COP depressed because reactors are not generating heating power would be a sign of a poor control system. A sane control system would be monitoring the output of each reactor, and adjusting input parameters accordingly, and would not allow the “dead weight” to continue more than a little.

154-16 “The contract.”

Annesser is not questioning about references to test or contract, but attempting to put the words “Guaranteed Performance Test,” or equivalent, into Murray’s mouth. It’s clear from evidence that IH did consider that some kind of test was going on in Doral. This was aside from, or additional to, the represented purpose, a sale of power and demonstration for investors.

Darden had, from evidence, told Rossi that even though the formal GPT clause had failed, they were still willing to pay for what they needed: the ability to make reactors that worked, independently, having been fully guided for this purpose, and Doral was an opportunity for Rossi to make a demonstration, showing that reactors worked. But it was not set up with appropriate monitoring and independence to serve for that purpose.

It’s reasonably clear that Darden did not, by allowing the Penon test plan we have seen — which was clearly inadequate for a genuine GPT on which $89 million would hinge — thereby approve a GPT, but only some kind of test. Had Rossi allowed full inspection and had Rossi allowed full instrumentation — even for a much shorter period — and if the Plant then continued to show high COP (even if smaller than 6.0), it would have been possible for IH to justify raising the money and paying Rossi what he wanted.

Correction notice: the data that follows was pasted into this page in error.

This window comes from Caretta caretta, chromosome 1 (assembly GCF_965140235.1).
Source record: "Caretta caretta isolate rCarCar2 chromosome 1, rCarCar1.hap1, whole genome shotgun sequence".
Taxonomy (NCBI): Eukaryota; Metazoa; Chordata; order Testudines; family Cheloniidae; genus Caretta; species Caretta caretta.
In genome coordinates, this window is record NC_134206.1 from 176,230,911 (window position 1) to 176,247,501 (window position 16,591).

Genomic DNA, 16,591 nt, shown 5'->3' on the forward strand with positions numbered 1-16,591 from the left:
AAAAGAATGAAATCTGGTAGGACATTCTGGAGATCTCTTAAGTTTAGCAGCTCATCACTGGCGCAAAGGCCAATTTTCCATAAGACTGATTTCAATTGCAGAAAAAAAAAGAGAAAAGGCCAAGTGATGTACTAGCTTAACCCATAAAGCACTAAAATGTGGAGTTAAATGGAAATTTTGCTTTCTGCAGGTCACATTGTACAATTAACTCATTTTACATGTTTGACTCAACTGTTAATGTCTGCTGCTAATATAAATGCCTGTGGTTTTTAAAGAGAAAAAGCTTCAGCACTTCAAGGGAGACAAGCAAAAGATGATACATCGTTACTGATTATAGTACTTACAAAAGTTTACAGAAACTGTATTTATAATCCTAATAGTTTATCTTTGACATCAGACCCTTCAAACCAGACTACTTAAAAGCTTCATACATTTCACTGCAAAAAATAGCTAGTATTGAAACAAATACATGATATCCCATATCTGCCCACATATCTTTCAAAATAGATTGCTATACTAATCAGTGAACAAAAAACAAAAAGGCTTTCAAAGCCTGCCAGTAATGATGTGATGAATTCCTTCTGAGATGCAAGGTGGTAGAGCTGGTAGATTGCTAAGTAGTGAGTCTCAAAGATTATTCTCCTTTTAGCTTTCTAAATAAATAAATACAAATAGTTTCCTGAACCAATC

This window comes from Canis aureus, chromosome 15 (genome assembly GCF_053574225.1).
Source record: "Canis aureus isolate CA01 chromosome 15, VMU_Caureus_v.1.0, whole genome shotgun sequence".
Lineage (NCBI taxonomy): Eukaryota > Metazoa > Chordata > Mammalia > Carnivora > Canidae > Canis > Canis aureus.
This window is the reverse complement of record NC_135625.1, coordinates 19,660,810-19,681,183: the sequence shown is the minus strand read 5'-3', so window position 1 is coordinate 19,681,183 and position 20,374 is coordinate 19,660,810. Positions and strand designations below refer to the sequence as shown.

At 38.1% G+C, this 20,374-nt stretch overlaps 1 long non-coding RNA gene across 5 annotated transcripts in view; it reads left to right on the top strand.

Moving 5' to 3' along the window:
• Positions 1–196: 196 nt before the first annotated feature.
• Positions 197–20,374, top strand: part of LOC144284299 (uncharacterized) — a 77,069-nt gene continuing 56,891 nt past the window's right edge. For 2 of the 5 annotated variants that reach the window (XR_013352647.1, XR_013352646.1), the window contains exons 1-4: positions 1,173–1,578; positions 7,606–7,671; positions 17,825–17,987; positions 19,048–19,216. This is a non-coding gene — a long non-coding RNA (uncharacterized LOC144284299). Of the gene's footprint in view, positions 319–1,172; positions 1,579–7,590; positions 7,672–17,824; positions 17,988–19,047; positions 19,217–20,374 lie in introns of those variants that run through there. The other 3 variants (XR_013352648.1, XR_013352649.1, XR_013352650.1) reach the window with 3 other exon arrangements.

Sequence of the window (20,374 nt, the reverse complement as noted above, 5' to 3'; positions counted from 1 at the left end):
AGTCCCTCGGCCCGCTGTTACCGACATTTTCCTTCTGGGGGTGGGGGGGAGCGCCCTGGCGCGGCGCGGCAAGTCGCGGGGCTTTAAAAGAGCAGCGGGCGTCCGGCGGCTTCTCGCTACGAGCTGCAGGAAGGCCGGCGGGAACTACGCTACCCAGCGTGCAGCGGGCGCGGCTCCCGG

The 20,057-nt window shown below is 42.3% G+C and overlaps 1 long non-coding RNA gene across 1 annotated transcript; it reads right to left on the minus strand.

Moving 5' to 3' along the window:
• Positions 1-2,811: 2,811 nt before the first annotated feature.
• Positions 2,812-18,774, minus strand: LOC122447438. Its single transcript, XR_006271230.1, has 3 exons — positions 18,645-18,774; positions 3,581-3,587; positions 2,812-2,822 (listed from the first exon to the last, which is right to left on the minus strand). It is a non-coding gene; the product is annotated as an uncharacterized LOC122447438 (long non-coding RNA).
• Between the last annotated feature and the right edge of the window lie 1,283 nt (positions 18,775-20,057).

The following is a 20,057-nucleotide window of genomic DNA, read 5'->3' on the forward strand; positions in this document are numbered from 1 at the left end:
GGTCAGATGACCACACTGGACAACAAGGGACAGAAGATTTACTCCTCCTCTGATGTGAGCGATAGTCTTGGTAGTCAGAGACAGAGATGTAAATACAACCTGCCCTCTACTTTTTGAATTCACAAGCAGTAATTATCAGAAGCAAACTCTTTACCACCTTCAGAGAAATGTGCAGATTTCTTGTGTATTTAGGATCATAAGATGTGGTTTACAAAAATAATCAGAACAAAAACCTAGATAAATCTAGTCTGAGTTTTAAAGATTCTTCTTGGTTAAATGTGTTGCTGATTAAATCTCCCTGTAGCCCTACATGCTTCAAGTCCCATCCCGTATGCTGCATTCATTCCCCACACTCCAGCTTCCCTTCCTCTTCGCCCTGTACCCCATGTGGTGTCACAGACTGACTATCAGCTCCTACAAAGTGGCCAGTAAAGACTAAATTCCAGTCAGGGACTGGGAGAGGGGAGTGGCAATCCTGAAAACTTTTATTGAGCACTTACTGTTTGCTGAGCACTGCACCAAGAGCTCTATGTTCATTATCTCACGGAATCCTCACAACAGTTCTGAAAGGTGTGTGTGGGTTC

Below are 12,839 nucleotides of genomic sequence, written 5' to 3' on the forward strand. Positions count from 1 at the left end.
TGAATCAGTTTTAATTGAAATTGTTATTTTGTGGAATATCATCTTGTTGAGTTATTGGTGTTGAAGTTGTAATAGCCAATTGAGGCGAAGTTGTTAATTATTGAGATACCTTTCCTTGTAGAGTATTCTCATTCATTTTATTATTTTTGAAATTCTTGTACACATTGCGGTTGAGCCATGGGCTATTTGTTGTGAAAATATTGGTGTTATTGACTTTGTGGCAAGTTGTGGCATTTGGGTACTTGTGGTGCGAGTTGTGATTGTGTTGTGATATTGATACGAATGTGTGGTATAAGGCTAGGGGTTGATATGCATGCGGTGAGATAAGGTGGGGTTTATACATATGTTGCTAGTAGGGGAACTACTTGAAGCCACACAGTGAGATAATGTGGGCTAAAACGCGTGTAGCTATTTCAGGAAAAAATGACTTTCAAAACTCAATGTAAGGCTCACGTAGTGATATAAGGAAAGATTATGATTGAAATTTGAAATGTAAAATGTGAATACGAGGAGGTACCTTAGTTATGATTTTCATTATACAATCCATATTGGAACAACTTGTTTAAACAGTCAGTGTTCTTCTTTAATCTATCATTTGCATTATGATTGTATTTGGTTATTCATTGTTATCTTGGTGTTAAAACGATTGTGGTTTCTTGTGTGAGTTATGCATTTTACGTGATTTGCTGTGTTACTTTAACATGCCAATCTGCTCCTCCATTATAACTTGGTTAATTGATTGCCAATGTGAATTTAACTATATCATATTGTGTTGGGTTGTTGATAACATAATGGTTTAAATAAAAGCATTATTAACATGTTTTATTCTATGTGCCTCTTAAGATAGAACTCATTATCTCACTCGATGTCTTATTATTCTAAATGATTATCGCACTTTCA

But Rossi did not allow that to happen. Annesser is grasping at straws, unintended meanings of words in emails, not actually consistent with evidence (i.e., we know that the Second Amendment failed, and Rossi knew that. If Rossi wanted a clear agreement to take its place, he could have proposed it; instead he created piles of “vague,” a Rossi specialty. Rossi put in a year of work, claimed to have risked his health, without having any clear agreement behind it, but only fuzzy thinking. He lied to IH, repeatedly and obviously — this will not escape the notice of the jury — and then his case depends on Rossi Says.

A&C are claiming that IH had no intention to pay, which is extensively contradicted by the evidence. What they have is that IH clearly considered the Second Amendment dead, which it obviously was, there is no reasonable doubt about that, and that therefore they could not be forced to pay, but could still pay if convinced that further investment was sound. This is translated by A&C to “no intention to pay.”

If Rossi was told by his lawyer (presumably Annesser) that the IH signature on the Second Amendment created a valid contract without the signature for Ampenergo, he would have grounds for legal malpractice, very expensive legal malpractice, because this is not at all in doubt.